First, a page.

December 17, 1984 — Tokyo
1997/09/14 ~ 1999/04/18
Fukuda: To me, Morning Musume is a family. If I was to compare it to the family in “Sazae-san“… It’s like Abe Natsumi is Sazae, I’m Masuo, Nakazawa Yuko is Namihei, Ishiguro Aya is Fune, and Iida Kaori is Tama. (laughs) Nakazawa-san, the warm head of the family. Ayappe, the one who supports the family from the shadows. Nacchi, the heroine. Iida-san, the mascot character. And me, the son-in-law… The position of someone who’s not blood-related — someone who’s a bit of an outsider. (laughs)
— For the first time in 18 years, the five of you recently got the chance to meet once more.
Fukuda: There was no weirdness whatsoever when we were reunited. No one said “long time no see!” or anything — we just started talking to one another as if the last time we’d seen each other was yesterday. That lack of any distance between us felt very family-like.
— Was it a big decision for you to appear on so many stages together with everyone for the 20th anniversary?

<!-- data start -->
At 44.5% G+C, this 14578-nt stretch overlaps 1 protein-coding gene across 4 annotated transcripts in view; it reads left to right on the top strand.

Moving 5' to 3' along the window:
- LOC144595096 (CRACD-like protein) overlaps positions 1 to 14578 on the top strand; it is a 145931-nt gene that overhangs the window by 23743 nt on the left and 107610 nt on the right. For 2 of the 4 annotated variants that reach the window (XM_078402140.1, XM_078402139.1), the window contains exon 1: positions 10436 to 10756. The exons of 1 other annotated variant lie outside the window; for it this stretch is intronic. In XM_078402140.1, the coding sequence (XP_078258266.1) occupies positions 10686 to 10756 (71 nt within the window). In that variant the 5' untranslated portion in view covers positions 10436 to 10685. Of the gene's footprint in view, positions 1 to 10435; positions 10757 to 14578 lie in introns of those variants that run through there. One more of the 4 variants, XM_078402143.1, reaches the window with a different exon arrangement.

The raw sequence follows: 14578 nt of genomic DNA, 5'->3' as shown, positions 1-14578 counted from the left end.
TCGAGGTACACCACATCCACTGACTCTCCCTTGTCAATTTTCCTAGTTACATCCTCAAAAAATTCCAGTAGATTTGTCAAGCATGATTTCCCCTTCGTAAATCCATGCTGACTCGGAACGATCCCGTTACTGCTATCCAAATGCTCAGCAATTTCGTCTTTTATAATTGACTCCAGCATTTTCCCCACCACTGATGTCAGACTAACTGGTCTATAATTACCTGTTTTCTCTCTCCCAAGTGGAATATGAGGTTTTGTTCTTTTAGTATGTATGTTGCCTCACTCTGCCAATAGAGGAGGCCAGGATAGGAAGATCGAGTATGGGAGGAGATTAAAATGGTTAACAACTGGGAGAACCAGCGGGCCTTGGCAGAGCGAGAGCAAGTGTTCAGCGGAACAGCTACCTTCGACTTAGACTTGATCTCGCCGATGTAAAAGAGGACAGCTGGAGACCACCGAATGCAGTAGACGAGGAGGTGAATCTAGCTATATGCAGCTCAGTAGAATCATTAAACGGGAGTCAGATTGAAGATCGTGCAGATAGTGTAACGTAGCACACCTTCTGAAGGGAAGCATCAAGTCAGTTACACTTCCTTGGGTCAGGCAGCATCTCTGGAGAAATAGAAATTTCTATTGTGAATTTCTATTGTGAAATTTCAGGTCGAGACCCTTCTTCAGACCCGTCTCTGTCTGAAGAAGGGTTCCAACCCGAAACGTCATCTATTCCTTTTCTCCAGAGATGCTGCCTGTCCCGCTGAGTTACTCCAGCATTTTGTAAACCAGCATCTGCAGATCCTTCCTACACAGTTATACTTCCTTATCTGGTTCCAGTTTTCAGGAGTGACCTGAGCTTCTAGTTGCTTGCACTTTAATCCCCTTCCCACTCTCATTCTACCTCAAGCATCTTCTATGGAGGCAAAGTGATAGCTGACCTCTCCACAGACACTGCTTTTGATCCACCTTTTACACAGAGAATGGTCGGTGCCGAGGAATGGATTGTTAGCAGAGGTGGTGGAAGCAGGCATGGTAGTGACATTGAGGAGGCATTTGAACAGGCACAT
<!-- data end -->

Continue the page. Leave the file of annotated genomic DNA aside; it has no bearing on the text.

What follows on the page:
Fukuda: If anything, I was surprised by how happy me being there seemed to make everyone. I was glad about having so many people welcoming me back, and it was fun having these conversations with my friends and family. “How did I do?” “You were great!“
When they first approached me about it, I of course immediately gave them my OK. But as it’d been such a long time since my graduation, I also felt worried if I would really be able to do it. I may have been working as an artist, yes, but it’d been ages since I had been in Morning Musume. “Can I still do this?” It’s a group after all, and in a group you have to match your choreography and your backing vocals and the rest of it with everyone else. I had a strong feeling of not wanting to drag the other members down with me.